Twitter has been an innumerable personal and professional websites nowadays, whether it is a simple “Follow me” badge in the header or a display of the author’s latest tweets in the sidebar. No longer a fad, Twitter is now a necessity for every website, not just for sharing your thoughts and keeping in touch with people, but also for marketing, advertising and even searching. But you may be wondering, How can I make Twitter work the way I want on my website?
Different Approaches of Integrating Twitter
Twitter for Websites (TfW) is a suite of products that enables websites to easily integrate Twitter. TfW is ideal for site developers looking to quickly and easily integrate very basic Twitter functions. This includes offerings like the Tweet button, which lets a user tweet about something she found engaging on your site to all of her friends. Her friends see that tweet, click through to your site, and some percentage of them will tweet that same content to their friends - a great distribution loop. Likewise, the Follow button allows a user to quickly follow your account back on Twitter. That particular user will then see updates from your account funneled back into her stream, creating a new channel of engagement with your user base.
The Search API designed for products looking to allow a user to query for Twitter content. This may include finding a set of tweets with specific keywords, finding tweets referencing a specific user, or finding tweets from a particular user. This API will also provide your product access to data around Trends. If you need to query the Search API at extreme velocities and are hitting rate limits, then you should be working with the Streaming API. The latter API is covered in detail below.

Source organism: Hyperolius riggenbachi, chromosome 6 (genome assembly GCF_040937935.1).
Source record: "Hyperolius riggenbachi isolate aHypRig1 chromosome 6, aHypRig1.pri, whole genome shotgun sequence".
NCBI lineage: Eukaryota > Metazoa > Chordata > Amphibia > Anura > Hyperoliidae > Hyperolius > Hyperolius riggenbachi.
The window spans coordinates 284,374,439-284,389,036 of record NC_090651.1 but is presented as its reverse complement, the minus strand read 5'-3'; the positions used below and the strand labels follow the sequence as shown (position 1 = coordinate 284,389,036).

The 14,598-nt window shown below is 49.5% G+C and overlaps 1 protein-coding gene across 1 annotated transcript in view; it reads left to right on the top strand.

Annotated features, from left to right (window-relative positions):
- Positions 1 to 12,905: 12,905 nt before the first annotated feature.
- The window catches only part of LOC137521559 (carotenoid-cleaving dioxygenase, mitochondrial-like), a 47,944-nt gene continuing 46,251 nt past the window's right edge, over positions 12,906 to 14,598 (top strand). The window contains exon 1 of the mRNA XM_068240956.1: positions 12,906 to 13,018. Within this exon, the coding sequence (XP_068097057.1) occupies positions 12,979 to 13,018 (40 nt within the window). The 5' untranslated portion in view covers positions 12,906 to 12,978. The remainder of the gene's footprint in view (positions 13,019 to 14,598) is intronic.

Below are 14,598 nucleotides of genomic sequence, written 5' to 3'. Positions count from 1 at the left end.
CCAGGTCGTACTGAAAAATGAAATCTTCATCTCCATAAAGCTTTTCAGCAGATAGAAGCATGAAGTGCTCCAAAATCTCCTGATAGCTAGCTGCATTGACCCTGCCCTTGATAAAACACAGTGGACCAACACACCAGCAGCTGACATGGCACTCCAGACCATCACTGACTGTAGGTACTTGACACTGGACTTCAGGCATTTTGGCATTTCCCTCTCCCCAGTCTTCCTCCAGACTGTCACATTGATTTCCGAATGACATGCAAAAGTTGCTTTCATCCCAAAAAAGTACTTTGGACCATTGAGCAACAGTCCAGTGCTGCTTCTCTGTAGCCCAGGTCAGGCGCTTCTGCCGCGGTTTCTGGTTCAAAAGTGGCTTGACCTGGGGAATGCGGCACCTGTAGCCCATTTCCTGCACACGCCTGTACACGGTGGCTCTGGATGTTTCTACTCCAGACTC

The REST API enables developers to access some of the core primitives of Twitter including timelines, status updates, and user information. If you're building application that leverages core Twitter objects, then this is the API for you. Imagine building a profile of a user: their name, their Twitter handle, their profile avatar, and the graph of people that they are following on Twitter - all with a few RESTful API calls. In addition to offering programmatic access to the timeline, status, and user objects, this API also enables developers a multitude of integration opportunities to interact with Twitter. Through the REST API, the user can create and post tweets back to Twitter, reply to tweets, favorite certain tweets, retweet other tweets, and more.
The Streaming API is the real-time sample of the Twitter Firehose. This API is for those developers with data intensive needs. If you're looking to build a data mining product or are interested in analytics research, the Streaming API is most suited for such things. Streaming API allows for large quantities of keywords to be specified and tracked, retreiving geo-tagged tweets from a certain region, or have the public statuses of a user set returned. This requires you to establish a long-lived HTTP connection and maintain that connection. If you're currently developing on the Search API, and find that your application is being rate-limited or you just have aggressive querying needs, then you should be moving over to the Streaming API.
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